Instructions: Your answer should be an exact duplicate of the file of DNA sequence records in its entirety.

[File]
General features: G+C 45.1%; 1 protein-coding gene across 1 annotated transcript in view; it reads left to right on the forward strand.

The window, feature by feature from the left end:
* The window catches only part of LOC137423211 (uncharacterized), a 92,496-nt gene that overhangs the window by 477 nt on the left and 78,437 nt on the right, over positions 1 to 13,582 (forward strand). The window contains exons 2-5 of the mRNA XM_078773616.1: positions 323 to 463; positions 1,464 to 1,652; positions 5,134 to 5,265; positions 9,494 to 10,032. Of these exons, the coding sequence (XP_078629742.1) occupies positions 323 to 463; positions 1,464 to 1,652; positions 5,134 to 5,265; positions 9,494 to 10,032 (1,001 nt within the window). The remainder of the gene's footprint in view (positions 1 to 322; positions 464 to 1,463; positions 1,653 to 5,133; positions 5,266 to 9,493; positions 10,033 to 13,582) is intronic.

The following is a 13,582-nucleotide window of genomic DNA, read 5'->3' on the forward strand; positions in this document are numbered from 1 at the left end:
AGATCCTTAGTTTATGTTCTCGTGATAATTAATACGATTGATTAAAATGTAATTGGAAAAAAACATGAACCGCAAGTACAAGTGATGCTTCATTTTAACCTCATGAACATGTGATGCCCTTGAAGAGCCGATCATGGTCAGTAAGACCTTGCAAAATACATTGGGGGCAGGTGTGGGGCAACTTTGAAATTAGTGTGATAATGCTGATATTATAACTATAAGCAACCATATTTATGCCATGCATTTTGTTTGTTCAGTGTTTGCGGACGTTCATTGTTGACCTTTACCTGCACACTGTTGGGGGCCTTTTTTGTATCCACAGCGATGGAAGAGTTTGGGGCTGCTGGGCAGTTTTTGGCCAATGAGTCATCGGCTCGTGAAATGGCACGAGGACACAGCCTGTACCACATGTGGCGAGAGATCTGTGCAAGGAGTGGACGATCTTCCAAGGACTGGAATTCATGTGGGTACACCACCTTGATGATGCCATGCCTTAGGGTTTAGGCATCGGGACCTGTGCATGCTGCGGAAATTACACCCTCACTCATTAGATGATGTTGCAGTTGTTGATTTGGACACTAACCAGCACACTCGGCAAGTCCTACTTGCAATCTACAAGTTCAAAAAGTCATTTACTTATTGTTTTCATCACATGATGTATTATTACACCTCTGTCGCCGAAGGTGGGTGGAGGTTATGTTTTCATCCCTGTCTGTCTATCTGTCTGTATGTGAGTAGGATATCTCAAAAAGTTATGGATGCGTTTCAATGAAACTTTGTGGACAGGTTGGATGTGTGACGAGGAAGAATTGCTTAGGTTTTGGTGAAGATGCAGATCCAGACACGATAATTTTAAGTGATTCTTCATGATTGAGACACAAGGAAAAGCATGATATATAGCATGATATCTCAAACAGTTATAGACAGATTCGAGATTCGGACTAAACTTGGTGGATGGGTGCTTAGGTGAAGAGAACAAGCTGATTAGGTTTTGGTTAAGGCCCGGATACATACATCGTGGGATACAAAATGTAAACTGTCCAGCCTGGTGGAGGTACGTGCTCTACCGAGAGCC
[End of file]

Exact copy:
General features: G+C 45.1%; 1 protein-coding gene across 1 annotated transcript in view; it reads left to right on the forward strand.

The window, feature by feature from the left end:
* The window catches only part of LOC137423211 (uncharacterized), a 92,496-nt gene that overhangs the window by 477 nt on the left and 78,437 nt on the right, over positions 1 to 13,582 (forward strand). The window contains exons 2-5 of the mRNA XM_078773616.1: positions 323 to 463; positions 1,464 to 1,652; positions 5,134 to 5,265; positions 9,494 to 10,032. Of these exons, the coding sequence (XP_078629742.1) occupies positions 323 to 463; positions 1,464 to 1,652; positions 5,134 to 5,265; positions 9,494 to 10,032 (1,001 nt within the window). The remainder of the gene's footprint in view (positions 1 to 322; positions 464 to 1,463; positions 1,653 to 5,133; positions 5,266 to 9,493; positions 10,033 to 13,582) is intronic.

The following is a 13,582-nucleotide window of genomic DNA, read 5'->3' on the forward strand; positions in this document are numbered from 1 at the left end:
AGATCCTTAGTTTATGTTCTCGTGATAATTAATACGATTGATTAAAATGTAATTGGAAAAAAACATGAACCGCAAGTACAAGTGATGCTTCATTTTAACCTCATGAACATGTGATGCCCTTGAAGAGCCGATCATGGTCAGTAAGACCTTGCAAAATACATTGGGGGCAGGTGTGGGGCAACTTTGAAATTAGTGTGATAATGCTGATATTATAACTATAAGCAACCATATTTATGCCATGCATTTTGTTTGTTCAGTGTTTGCGGACGTTCATTGTTGACCTTTACCTGCACACTGTTGGGGGCCTTTTTTGTATCCACAGCGATGGAAGAGTTTGGGGCTGCTGGGCAGTTTTTGGCCAATGAGTCATCGGCTCGTGAAATGGCACGAGGACACAGCCTGTACCACATGTGGCGAGAGATCTGTGCAAGGAGTGGACGATCTTCCAAGGACTGGAATTCATGTGGGTACACCACCTTGATGATGCCATGCCTTAGGGTTTAGGCATCGGGACCTGTGCATGCTGCGGAAATTACACCCTCACTCATTAGATGATGTTGCAGTTGTTGATTTGGACACTAACCAGCACACTCGGCAAGTCCTACTTGCAATCTACAAGTTCAAAAAGTCATTTACTTATTGTTTTCATCACATGATGTATTATTACACCTCTGTCGCCGAAGGTGGGTGGAGGTTATGTTTTCATCCCTGTCTGTCTATCTGTCTGTATGTGAGTAGGATATCTCAAAAAGTTATGGATGCGTTTCAATGAAACTTTGTGGACAGGTTGGATGTGTGACGAGGAAGAATTGCTTAGGTTTTGGTGAAGATGCAGATCCAGACACGATAATTTTAAGTGATTCTTCATGATTGAGACACAAGGAAAAGCATGATATATAGCATGATATCTCAAACAGTTATAGACAGATTCGAGATTCGGACTAAACTTGGTGGATGGGTGCTTAGGTGAAGAGAACAAGCTGATTAGGTTTTGGTTAAGGCCCGGATACATACATCGTGGGATACAAAATGTAAACTGTCCAGCCTGGTGGAGGTACGTGCTCTACCGAGAGCC